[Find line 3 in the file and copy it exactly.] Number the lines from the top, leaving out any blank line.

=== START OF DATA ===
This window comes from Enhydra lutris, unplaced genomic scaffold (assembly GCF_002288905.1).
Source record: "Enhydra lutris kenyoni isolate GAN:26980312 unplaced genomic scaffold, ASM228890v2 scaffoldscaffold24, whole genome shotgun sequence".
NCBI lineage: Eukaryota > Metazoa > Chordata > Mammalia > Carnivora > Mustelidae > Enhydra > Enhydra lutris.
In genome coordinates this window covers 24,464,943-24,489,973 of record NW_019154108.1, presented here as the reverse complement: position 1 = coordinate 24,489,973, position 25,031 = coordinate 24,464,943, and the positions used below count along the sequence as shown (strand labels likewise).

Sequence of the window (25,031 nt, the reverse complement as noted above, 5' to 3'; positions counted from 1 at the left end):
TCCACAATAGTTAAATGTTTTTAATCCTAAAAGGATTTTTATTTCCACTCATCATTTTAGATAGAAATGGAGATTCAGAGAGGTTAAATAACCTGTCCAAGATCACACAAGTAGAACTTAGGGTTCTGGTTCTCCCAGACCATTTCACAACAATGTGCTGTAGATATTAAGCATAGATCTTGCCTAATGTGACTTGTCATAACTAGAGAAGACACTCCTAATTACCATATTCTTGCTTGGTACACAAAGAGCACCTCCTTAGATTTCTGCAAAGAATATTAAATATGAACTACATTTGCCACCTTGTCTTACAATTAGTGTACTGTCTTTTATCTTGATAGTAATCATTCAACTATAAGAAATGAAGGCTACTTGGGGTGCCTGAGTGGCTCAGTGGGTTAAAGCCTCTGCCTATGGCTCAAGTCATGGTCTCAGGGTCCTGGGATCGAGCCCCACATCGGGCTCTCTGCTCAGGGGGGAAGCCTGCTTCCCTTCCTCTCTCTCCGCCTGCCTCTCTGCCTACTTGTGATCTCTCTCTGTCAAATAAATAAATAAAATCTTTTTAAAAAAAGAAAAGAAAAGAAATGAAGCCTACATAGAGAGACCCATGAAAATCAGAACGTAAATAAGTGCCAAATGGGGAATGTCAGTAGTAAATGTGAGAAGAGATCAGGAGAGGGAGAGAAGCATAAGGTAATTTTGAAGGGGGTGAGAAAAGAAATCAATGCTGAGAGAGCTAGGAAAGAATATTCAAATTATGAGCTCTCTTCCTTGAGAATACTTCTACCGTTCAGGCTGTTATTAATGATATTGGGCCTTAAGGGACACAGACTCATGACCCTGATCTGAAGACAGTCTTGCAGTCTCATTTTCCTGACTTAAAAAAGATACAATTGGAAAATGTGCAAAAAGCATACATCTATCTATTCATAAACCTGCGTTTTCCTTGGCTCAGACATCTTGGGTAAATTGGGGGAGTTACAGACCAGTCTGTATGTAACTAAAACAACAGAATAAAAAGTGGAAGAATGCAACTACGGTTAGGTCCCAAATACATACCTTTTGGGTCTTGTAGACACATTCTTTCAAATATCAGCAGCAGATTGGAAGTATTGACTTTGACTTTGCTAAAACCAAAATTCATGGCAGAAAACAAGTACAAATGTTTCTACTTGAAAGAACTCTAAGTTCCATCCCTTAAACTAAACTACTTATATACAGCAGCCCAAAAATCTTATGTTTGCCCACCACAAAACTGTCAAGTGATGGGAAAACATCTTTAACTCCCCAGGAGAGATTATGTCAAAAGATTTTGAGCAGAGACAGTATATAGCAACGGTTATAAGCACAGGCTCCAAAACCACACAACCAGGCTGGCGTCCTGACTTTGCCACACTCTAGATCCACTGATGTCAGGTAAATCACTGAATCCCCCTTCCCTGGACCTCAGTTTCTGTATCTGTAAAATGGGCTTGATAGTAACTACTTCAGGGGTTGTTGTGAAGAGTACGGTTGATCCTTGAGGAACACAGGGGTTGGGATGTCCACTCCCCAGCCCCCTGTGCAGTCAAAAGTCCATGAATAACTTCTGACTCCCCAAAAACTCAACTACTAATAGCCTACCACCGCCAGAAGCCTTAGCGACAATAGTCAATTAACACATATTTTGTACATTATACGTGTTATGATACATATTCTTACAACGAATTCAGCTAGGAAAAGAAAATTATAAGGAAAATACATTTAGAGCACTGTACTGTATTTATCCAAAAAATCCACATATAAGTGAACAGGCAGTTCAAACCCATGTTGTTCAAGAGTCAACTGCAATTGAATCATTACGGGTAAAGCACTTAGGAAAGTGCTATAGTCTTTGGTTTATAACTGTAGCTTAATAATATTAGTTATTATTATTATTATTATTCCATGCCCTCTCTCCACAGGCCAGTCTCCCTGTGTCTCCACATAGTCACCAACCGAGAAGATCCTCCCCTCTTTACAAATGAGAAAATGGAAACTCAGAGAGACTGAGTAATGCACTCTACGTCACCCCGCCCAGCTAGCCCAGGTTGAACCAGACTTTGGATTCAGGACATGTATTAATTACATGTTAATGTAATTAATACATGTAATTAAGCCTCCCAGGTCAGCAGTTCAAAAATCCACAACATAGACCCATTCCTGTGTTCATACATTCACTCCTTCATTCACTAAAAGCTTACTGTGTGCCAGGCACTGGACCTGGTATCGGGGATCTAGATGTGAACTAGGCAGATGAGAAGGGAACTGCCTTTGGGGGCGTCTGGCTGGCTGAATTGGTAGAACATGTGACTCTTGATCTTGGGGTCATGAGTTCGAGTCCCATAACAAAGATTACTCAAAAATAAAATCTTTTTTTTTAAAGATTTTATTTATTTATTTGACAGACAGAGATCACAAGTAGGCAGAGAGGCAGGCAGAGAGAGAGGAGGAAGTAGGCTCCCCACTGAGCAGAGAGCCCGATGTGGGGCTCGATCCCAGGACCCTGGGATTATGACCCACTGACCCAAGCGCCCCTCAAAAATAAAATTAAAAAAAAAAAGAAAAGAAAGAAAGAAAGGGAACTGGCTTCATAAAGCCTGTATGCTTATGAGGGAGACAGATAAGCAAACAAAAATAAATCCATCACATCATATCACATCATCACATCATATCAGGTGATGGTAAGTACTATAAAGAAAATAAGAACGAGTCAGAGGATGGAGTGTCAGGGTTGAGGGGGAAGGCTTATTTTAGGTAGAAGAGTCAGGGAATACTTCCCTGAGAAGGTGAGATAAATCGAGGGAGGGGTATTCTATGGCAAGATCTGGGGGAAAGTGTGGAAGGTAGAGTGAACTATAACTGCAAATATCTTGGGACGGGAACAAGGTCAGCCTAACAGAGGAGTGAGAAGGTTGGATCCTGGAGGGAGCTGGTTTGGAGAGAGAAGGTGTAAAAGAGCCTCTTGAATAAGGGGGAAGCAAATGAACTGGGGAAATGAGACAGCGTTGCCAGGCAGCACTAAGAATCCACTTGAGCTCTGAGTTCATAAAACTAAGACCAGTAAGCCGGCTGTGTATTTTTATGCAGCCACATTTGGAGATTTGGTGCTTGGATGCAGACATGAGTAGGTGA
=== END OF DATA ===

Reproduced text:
NCBI lineage: Eukaryota > Metazoa > Chordata > Mammalia > Carnivora > Mustelidae > Enhydra > Enhydra lutris.